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Jeff Garson
Jeff Garson is a Philadelphia-based attorney and psychotherapist. He offers collaborative, values-based consulting to individuals and businesses as a principal in The Decency Group and writes extensively about Radical Decency, an inclusive approach to change.

Size Matters


by: on January 24th, 2014 | 1 Comment »

  • In 1964, Joe Namath signed a $400,000 contract.  Today, $100 million plus contracts, for second tier sports stars, are commonplace.
  • In 1960, America’s 5 largest companies had, on average, $498 million in profits.  By 2010, that number had grown to $12.2 billion.
  • In 1982 – its first year – the average net worth of Forbes’ list of the 400 wealthiest Americans was $285 million.  By 2008: Almost $4 billion.

Wrapping our brains around the true dimensions of this explosion of private wealth is an extraordinarily difficult task.

Equally hard to understand is a similar explosion in the size and reach of the mainstream culture’s propaganda and reality molding machine; the de-centralized but highly coherent set of values-based messages and cultural cues – compete and win, dominate and control – in which we are immersed.

These are the issues I discuss in this blog.


Salaried Workers — Realities and Possibilities


by: on November 30th, 2013 | Comments Off

(CC-BY-NC-SA by Creative Commons)

Work is so important. For most of us, it takes up the best hours of the great majority of our days. And most everything else gets organized around it.

When it comes to Radical Decency – being habitually decent to our selves, others, and the world – this is a big problem. Why? Because, at work, the culture’s predominant values – compete and win, dominate and control – are typically rehearsed with unrestrained virulence. And there it sits, at the center of our lives, a constant impediment to our ability to give ourselves over to more decent ways of living.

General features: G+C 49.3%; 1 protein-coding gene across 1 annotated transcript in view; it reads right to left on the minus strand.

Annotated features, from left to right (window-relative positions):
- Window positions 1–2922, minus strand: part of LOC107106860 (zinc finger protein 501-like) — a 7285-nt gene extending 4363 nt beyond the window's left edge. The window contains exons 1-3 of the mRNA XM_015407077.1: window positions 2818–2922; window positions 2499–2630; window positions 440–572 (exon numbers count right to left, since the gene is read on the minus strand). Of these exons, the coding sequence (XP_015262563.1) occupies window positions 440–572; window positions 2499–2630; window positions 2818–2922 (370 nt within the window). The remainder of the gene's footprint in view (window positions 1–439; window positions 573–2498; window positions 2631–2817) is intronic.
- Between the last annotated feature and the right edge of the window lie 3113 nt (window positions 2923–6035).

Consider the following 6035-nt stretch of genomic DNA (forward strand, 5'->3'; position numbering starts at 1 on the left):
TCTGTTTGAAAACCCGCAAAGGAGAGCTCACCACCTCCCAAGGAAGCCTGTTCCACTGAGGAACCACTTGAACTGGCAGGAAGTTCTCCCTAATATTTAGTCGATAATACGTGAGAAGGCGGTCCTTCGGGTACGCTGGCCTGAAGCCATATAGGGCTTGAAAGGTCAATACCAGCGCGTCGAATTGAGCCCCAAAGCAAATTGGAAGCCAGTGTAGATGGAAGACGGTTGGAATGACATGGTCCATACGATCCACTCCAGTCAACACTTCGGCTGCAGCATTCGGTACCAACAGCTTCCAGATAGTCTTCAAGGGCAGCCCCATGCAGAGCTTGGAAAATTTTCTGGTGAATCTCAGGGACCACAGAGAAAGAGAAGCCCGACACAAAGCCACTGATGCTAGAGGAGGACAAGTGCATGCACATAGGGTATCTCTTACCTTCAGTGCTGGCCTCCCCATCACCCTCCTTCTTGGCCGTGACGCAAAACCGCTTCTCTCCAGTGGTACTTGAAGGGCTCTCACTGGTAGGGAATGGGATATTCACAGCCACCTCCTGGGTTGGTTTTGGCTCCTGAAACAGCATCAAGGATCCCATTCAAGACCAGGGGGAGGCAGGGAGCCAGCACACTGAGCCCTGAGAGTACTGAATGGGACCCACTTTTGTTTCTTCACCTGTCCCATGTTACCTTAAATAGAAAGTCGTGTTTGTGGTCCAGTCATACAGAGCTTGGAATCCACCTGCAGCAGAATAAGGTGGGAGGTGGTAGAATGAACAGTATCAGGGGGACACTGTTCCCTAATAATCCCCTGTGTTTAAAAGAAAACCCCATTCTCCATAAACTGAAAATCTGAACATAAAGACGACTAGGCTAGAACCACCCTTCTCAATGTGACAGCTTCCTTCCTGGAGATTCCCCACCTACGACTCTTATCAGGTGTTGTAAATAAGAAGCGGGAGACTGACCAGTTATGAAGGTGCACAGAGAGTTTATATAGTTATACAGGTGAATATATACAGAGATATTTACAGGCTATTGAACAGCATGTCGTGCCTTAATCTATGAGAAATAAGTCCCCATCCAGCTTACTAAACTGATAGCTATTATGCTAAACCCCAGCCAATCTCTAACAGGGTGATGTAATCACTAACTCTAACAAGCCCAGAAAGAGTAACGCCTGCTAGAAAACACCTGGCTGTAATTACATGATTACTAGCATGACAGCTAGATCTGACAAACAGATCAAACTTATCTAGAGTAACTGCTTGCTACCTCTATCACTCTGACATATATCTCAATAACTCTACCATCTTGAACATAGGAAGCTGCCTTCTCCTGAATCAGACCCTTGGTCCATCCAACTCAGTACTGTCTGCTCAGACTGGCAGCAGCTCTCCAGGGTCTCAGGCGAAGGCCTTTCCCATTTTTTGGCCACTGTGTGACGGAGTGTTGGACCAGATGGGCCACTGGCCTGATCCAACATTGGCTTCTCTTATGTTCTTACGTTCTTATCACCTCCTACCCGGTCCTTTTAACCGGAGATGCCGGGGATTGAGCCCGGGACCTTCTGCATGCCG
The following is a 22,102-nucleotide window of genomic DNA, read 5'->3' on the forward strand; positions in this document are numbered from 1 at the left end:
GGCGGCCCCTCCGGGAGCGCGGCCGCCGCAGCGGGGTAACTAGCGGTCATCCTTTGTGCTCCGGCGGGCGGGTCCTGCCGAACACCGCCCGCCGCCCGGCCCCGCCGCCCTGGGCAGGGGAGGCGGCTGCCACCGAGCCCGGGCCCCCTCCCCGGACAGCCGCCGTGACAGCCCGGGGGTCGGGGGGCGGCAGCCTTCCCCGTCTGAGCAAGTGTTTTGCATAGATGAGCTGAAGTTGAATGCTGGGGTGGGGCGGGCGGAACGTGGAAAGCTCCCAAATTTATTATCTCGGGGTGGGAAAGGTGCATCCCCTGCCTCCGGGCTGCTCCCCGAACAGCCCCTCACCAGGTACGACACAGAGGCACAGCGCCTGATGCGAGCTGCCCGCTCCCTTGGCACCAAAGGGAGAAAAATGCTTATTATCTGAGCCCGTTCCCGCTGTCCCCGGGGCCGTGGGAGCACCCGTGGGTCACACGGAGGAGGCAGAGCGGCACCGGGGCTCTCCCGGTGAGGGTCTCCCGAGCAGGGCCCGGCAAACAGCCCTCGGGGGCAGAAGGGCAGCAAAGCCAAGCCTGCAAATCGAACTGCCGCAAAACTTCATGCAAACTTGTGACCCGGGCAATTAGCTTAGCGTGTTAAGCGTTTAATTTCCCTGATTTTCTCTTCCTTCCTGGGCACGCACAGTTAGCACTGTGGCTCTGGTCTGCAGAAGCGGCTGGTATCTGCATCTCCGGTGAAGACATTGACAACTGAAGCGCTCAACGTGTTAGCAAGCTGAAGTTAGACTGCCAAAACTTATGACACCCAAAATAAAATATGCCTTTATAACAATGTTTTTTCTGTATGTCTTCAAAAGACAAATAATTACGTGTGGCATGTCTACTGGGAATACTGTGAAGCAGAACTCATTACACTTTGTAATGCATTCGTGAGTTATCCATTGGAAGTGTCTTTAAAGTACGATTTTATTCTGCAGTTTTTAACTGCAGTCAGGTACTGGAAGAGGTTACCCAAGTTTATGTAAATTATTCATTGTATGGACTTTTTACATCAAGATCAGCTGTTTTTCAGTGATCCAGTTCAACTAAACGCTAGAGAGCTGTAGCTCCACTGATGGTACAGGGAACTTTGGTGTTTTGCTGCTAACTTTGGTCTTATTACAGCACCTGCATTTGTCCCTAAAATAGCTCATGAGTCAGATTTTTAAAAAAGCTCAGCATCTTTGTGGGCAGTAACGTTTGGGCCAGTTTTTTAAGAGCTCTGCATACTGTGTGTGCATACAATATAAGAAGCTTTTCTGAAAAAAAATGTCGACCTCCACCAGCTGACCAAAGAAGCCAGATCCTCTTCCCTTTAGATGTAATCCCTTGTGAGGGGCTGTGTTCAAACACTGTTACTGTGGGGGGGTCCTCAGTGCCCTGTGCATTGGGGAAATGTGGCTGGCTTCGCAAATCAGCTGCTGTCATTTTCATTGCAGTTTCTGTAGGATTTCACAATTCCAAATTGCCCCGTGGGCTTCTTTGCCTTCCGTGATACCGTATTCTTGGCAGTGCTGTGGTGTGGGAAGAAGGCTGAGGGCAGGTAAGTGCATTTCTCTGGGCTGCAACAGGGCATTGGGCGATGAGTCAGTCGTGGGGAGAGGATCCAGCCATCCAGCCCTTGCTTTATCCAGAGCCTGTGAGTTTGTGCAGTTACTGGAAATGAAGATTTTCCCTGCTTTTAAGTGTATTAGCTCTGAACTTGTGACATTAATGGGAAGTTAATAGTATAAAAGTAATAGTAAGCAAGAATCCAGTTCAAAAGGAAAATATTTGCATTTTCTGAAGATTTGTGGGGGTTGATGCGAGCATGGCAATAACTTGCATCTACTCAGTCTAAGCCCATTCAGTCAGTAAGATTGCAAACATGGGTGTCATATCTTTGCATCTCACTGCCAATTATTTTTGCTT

While no one is exempt from this unforgiving equation, it is, without question, much tougher on people with salaried and hourly jobs. In this blog, I address the special challenges these people face and offer a number of strategies to deal with them.

The problem for salaried and hourly workers begins with the most basic notions of freedom. While we seldom think of it in this way, they are, effectively, indentured servants. They work from 9 to 5 – or longer if the boss demands it – get an hour for lunch, 2 vacation weeks, and “x” number of sick days. That’s it. No choice.

Compounding the situation is the highly authoritarian nature of the organizations for which they work. In the workplace, supervisors have enormous control over workers’ lives. And so long as they are making money for the company and are not causing problems for their bosses, their power is virtually unchecked.


Making Radical Decency a Daily Practice


by: on October 14th, 2013 | Comments Off

My recent blog, The Case for Radical Decency, brought the following provocative reaction – the subject of this week’s reflection:

“If ‘picking and choosing’ where to practice Radical Decency is ‘doomed to failure’ does that mean only saints can succeed? How does one incrementally improve?”

“If Radical Decency is doomed to failure unless applied at all times to everything, must I be a Buddhist monk or the equivalent?”

(Credit: Creative Commons)